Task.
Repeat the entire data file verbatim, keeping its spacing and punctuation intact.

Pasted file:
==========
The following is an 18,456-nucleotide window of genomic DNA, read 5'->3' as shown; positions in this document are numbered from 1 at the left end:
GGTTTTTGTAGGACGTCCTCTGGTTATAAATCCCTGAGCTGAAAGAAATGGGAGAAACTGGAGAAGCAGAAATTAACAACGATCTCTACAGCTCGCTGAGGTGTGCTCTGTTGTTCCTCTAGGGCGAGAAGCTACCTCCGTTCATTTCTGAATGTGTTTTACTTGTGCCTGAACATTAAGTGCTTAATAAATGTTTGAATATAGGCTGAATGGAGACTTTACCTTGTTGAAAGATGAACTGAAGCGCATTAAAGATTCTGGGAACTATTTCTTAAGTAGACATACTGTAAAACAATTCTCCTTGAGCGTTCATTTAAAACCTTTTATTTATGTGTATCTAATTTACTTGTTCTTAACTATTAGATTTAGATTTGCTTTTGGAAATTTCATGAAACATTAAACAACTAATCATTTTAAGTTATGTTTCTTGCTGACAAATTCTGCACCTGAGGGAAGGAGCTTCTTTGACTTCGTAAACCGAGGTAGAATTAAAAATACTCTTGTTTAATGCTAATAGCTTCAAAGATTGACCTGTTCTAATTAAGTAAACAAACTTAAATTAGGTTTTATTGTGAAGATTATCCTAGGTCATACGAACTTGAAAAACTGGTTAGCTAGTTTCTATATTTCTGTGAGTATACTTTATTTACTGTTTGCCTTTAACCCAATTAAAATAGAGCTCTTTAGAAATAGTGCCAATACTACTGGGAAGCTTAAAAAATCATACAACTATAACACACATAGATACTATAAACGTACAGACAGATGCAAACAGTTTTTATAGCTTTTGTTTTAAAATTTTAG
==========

The following is an 18,456-nucleotide window of genomic DNA, read 5'->3' as shown; positions in this document are numbered from 1 at the left end:
GGTTTTTGTAGGACGTCCTCTGGTTATAAATCCCTGAGCTGAAAGAAATGGGAGAAACTGGAGAAGCAGAAATTAACAACGATCTCTACAGCTCGCTGAGGTGTGCTCTGTTGTTCCTCTAGGGCGAGAAGCTACCTCCGTTCATTTCTGAATGTGTTTTACTTGTGCCTGAACATTAAGTGCTTAATAAATGTTTGAATATAGGCTGAATGGAGACTTTACCTTGTTGAAAGATGAACTGAAGCGCATTAAAGATTCTGGGAACTATTTCTTAAGTAGACATACTGTAAAACAATTCTCCTTGAGCGTTCATTTAAAACCTTTTATTTATGTGTATCTAATTTACTTGTTCTTAACTATTAGATTTAGATTTGCTTTTGGAAATTTCATGAAACATTAAACAACTAATCATTTTAAGTTATGTTTCTTGCTGACAAATTCTGCACCTGAGGGAAGGAGCTTCTTTGACTTCGTAAACCGAGGTAGAATTAAAAATACTCTTGTTTAATGCTAATAGCTTCAAAGATTGACCTGTTCTAATTAAGTAAACAAACTTAAATTAGGTTTTATTGTGAAGATTATCCTAGGTCATACGAACTTGAAAAACTGGTTAGCTAGTTTCTATATTTCTGTGAGTATACTTTATTTACTGTTTGCCTTTAACCCAATTAAAATAGAGCTCTTTAGAAATAGTGCCAATACTACTGGGAAGCTTAAAAAATCATACAACTATAACACACATAGATACTATAAACGTACAGACAGATGCAAACAGTTTTTATAGCTTTTGTTTTAAAATTTTAG